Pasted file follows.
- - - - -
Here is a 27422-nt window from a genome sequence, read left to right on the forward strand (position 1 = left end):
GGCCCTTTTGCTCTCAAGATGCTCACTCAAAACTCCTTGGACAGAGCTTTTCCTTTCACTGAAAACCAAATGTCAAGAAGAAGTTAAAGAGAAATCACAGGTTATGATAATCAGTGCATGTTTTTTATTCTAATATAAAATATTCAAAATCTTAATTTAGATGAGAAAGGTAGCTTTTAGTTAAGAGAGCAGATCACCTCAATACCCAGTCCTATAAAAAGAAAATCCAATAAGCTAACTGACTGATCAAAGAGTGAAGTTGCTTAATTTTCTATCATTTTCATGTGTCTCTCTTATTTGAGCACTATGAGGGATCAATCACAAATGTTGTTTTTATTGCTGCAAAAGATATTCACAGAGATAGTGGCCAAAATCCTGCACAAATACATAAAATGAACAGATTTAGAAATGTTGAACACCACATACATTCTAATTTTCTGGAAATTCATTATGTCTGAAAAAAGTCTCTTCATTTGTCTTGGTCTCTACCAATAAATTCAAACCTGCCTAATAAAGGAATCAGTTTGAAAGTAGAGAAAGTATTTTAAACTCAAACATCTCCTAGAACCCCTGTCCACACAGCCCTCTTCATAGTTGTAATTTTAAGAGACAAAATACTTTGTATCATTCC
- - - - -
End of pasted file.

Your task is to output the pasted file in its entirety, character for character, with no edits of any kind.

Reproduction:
Here is a 27422-nt window from a genome sequence, read left to right on the forward strand (position 1 = left end):
GGCCCTTTTGCTCTCAAGATGCTCACTCAAAACTCCTTGGACAGAGCTTTTCCTTTCACTGAAAACCAAATGTCAAGAAGAAGTTAAAGAGAAATCACAGGTTATGATAATCAGTGCATGTTTTTTATTCTAATATAAAATATTCAAAATCTTAATTTAGATGAGAAAGGTAGCTTTTAGTTAAGAGAGCAGATCACCTCAATACCCAGTCCTATAAAAAGAAAATCCAATAAGCTAACTGACTGATCAAAGAGTGAAGTTGCTTAATTTTCTATCATTTTCATGTGTCTCTCTTATTTGAGCACTATGAGGGATCAATCACAAATGTTGTTTTTATTGCTGCAAAAGATATTCACAGAGATAGTGGCCAAAATCCTGCACAAATACATAAAATGAACAGATTTAGAAATGTTGAACACCACATACATTCTAATTTTCTGGAAATTCATTATGTCTGAAAAAAGTCTCTTCATTTGTCTTGGTCTCTACCAATAAATTCAAACCTGCCTAATAAAGGAATCAGTTTGAAAGTAGAGAAAGTATTTTAAACTCAAACATCTCCTAGAACCCCTGTCCACACAGCCCTCTTCATAGTTGTAATTTTAAGAGACAAAATACTTTGTATCATTCC